January 21, 2014

New Report Shows Devastation Caused by Explosive Weapons in Syria

Takoma Park, Maryland — With the Geneva II Middle East peace conference poised to begin, Handicap International has published a study into the causes and types of injuries observed by its teams working with Internally Displaced Persons (IDPs) in Syria. Out of the interviewed people who had new injuries due to the crisis, 60% were victims of explosive weapons and were suffering from serious physical injuries. Handicap International calls on the international community to bring an end to the use of explosive weapons in populated areas and to ensure that civilian populations can access humanitarian aid and health care. The association wishes to draw the international community's attention to the terrible legacy the Syrian conflict will leave in terms of the number of people left disabled and who will require extensive, long-term care management.

From November 2012 to October 2013, Handicap International conducted 1,847 interviews with displaced persons in Syria, in the areas where the association works to provide them with better psychological and physical care. Almost half (913) of those interviewed had sustained injuries related to the current conflict. One in five of these people were under the age of 17.

It is particularly disturbing to note that 60% of these victims had been injured by explosive weapons, while 31% had sustained gunshot wounds. The people harmed by explosive weapons were often suffering from severe physical injuries: more than 60% had fractures or complex fractures, 25% had undergone an amputation, 21% were suffering from peripheral nerve injury, and 7% had irreversible spinal cord injuries.

"These devastating injuries require immediate and adequate care to avoid permanent disabilities or even putting the victim’s life in danger," said Elizabeth MacNairn, Executive Director of Handicap International U.S. In addition, 88.49% of all respondents with new injuries related to the crisis reported they had not had satisfactory access to rehabilitation services prior to Handicap International’s intervention. Victims of explosive weapons need to access appropriate health services urgently, thus avoiding complications and in some cases death.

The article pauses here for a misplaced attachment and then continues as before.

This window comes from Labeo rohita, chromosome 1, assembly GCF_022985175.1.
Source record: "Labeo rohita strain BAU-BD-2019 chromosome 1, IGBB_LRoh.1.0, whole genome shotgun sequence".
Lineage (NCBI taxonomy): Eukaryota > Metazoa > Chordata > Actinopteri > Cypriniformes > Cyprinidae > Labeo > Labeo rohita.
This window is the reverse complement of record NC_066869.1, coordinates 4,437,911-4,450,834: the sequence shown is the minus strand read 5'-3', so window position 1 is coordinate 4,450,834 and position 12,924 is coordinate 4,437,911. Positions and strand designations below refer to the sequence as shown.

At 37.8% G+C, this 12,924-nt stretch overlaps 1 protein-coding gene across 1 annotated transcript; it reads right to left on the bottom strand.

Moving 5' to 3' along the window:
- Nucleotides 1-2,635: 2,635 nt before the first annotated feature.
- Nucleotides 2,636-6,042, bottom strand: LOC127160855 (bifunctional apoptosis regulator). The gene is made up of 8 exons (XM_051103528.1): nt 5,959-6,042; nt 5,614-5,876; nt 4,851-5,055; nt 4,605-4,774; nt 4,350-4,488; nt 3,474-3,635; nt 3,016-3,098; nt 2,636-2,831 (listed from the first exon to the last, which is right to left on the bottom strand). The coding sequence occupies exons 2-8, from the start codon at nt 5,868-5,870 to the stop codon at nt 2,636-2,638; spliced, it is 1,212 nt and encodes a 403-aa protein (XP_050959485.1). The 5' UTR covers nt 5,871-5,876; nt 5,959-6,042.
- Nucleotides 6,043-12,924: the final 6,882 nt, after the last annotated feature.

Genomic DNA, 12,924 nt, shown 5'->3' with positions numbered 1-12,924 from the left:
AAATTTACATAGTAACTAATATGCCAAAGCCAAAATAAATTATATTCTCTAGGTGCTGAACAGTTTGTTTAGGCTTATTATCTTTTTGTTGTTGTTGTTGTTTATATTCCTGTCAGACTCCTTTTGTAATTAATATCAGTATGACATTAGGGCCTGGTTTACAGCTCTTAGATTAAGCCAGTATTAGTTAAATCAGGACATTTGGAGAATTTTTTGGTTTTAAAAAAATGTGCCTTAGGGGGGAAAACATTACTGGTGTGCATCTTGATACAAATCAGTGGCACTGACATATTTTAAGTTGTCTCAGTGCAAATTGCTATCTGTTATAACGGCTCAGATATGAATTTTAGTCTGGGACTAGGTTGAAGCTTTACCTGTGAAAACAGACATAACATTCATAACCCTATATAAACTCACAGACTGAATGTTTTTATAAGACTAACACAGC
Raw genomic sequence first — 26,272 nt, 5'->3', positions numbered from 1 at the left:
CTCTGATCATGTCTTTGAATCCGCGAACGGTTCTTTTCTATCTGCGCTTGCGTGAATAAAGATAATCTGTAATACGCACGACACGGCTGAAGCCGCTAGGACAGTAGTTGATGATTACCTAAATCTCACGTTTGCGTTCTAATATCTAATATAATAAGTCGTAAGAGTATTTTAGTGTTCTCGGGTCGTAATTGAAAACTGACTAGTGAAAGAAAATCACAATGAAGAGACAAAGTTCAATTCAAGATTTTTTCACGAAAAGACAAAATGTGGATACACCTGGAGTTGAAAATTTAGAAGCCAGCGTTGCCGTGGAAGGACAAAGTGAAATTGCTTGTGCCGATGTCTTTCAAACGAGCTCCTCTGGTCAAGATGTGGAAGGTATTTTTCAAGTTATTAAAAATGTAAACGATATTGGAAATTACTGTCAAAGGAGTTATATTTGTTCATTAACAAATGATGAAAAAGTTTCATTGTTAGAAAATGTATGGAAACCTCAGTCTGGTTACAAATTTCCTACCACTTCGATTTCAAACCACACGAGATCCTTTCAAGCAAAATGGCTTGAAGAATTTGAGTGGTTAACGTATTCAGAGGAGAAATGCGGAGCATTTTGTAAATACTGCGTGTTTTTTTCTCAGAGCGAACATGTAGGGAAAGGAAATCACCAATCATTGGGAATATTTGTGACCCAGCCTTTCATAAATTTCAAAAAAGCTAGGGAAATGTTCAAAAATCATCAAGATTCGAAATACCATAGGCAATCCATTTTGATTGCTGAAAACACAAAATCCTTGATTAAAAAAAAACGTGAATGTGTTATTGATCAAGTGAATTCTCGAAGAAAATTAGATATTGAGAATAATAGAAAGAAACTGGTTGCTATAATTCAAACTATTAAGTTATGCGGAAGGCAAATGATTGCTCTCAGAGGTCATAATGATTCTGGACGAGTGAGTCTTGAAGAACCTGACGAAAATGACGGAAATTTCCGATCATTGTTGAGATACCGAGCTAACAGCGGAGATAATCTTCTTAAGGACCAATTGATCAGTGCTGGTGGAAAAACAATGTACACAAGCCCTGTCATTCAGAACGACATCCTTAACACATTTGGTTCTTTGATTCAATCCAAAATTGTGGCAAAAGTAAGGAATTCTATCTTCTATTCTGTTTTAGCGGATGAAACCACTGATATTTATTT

These victims also need long-term medical, financial and social support, often for the rest of their lives. The large number of victims will require the mobilization of very sizable resources. Handicap International wants to draw attention to the devastating legacy this conflict will leave for a whole generation of people with injuries and disabilities, and preparations need to be made right now to deal with these terrible consequences. The association has observed that in countries undergoing post-conflict reconstruction (Cambodia Angola, Vietnam, etc.) the needs in terms of developing health and rehabilitation services, training their staff and providing economic and social support, are often underestimated. 

About Handicap International 

Handicap International is an independent international aid organization which has been working in situations of poverty and exclusion, conflict and disaster for more than 30 years. Working alongside people with disabilities and vulnerable populations, we take action and raise awareness in order to respond to their essential needs, improve their living conditions and promote respect for their dignity and fundamental rights. Since its beginning in 1982, Handicap International has gone on to work in over 60 countries worldwide and has worked in numerous emergency situations. There are 8 national associations in the Handicap International network (Germany, Belgium, Canada, USA, France, Luxembourg, UK and Switzerland) working constantly to raise funds, co-manage projects and promote the organization’s principles and actions. Handicap International was co-recipient of the 1997 Nobel Peace Prize as a one of the six founding members of the International Campaign to Ban Landmines (ICBL) which led to the signing of the Mine Ban Treaty. The organization is also the 2011 Conrad N. Hilton prize laureate. Handicap International works and tries to promote action wherever people struggle to “stand tall.”

 

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